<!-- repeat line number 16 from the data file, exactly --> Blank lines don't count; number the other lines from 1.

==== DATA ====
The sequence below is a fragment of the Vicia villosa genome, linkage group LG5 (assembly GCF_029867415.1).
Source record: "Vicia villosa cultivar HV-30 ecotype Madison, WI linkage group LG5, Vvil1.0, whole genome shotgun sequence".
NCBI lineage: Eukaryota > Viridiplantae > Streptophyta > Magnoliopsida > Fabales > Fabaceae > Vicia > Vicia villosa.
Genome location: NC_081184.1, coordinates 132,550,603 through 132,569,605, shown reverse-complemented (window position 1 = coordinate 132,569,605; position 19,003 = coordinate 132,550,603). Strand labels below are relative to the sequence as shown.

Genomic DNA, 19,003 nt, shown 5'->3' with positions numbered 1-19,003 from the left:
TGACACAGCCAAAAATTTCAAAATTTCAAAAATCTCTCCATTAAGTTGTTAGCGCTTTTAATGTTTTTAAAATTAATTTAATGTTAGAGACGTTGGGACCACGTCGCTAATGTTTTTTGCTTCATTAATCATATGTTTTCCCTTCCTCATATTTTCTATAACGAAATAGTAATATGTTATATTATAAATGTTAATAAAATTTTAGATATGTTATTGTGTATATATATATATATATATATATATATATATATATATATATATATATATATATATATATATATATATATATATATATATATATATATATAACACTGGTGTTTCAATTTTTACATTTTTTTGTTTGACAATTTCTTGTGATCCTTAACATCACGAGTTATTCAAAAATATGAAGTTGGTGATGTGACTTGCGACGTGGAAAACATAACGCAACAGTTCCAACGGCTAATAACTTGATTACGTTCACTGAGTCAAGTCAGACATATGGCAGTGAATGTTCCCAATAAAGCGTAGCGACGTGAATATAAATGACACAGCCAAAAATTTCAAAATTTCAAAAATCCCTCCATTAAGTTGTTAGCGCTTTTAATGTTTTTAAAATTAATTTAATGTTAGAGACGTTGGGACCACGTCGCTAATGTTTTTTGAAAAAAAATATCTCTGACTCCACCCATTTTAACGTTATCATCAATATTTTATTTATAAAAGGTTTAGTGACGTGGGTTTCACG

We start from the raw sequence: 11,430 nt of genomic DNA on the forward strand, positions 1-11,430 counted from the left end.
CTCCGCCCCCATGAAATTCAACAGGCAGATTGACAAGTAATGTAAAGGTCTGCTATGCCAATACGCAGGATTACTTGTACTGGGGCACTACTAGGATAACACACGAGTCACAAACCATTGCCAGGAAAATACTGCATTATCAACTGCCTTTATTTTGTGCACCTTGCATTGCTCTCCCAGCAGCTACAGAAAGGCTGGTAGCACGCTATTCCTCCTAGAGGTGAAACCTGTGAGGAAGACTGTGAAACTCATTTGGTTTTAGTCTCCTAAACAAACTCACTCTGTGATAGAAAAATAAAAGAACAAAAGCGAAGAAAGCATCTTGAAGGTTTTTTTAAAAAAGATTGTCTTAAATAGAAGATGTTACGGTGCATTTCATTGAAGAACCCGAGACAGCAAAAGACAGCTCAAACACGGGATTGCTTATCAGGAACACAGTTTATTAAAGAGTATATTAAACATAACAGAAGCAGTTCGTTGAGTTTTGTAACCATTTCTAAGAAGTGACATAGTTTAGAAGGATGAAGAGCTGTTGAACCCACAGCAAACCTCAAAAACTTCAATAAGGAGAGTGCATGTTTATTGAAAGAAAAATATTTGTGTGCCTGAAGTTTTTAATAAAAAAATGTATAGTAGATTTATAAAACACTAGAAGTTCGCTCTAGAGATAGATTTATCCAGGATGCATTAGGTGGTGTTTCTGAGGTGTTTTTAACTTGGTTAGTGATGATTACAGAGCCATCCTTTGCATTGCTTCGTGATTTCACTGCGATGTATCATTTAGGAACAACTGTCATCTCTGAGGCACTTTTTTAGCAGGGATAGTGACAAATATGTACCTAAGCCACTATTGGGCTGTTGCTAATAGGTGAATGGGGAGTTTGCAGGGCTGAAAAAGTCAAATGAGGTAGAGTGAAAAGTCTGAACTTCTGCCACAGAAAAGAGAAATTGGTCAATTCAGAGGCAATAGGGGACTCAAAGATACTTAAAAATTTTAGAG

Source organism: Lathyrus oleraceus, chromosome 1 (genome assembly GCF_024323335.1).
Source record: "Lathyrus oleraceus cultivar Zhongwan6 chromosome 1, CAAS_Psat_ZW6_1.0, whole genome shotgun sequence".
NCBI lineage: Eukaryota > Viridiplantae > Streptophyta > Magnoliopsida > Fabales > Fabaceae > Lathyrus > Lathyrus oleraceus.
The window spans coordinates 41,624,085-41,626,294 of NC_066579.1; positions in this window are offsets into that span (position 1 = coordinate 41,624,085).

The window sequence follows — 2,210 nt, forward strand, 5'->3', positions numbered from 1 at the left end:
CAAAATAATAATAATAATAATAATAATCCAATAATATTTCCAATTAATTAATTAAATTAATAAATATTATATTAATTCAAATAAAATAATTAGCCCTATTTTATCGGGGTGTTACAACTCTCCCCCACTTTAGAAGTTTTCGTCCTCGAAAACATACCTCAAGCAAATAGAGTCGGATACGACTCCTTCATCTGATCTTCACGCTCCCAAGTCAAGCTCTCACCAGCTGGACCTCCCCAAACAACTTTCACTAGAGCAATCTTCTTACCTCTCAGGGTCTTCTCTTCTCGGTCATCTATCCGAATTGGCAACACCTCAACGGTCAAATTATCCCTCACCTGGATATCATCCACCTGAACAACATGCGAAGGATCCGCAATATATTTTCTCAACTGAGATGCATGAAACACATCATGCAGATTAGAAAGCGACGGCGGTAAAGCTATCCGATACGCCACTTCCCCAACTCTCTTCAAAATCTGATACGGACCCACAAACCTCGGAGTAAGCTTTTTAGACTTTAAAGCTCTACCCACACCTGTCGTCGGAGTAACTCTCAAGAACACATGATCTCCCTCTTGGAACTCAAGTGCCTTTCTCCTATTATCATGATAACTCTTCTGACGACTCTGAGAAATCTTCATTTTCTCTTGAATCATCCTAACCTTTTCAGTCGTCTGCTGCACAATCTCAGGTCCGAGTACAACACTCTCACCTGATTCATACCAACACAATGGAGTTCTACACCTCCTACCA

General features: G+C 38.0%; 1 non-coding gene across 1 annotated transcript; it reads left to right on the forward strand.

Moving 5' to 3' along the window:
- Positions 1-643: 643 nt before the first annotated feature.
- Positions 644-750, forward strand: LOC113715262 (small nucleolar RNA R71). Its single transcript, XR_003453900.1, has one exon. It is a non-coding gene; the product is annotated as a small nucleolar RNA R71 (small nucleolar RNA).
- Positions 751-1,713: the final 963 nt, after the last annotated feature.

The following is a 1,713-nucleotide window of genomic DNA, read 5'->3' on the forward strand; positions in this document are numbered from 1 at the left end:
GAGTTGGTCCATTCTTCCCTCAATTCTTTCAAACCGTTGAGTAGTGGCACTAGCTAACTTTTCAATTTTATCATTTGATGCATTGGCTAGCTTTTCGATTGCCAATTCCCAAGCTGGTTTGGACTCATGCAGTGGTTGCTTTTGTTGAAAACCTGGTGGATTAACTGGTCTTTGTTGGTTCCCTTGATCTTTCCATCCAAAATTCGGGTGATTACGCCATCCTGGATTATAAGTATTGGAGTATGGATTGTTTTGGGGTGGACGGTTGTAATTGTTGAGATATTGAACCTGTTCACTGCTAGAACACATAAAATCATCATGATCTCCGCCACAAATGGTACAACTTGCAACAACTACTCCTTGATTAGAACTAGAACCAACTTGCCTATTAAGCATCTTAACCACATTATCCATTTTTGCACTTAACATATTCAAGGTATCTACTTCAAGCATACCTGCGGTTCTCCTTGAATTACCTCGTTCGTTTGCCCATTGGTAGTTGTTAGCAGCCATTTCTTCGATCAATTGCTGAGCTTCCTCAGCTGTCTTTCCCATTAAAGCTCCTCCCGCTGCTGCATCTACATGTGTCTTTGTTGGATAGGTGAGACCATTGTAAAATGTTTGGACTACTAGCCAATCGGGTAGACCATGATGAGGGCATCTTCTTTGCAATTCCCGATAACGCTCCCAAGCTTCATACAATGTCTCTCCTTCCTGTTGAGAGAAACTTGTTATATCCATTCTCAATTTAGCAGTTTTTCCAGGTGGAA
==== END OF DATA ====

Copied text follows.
Moving 5' to 3' along the window: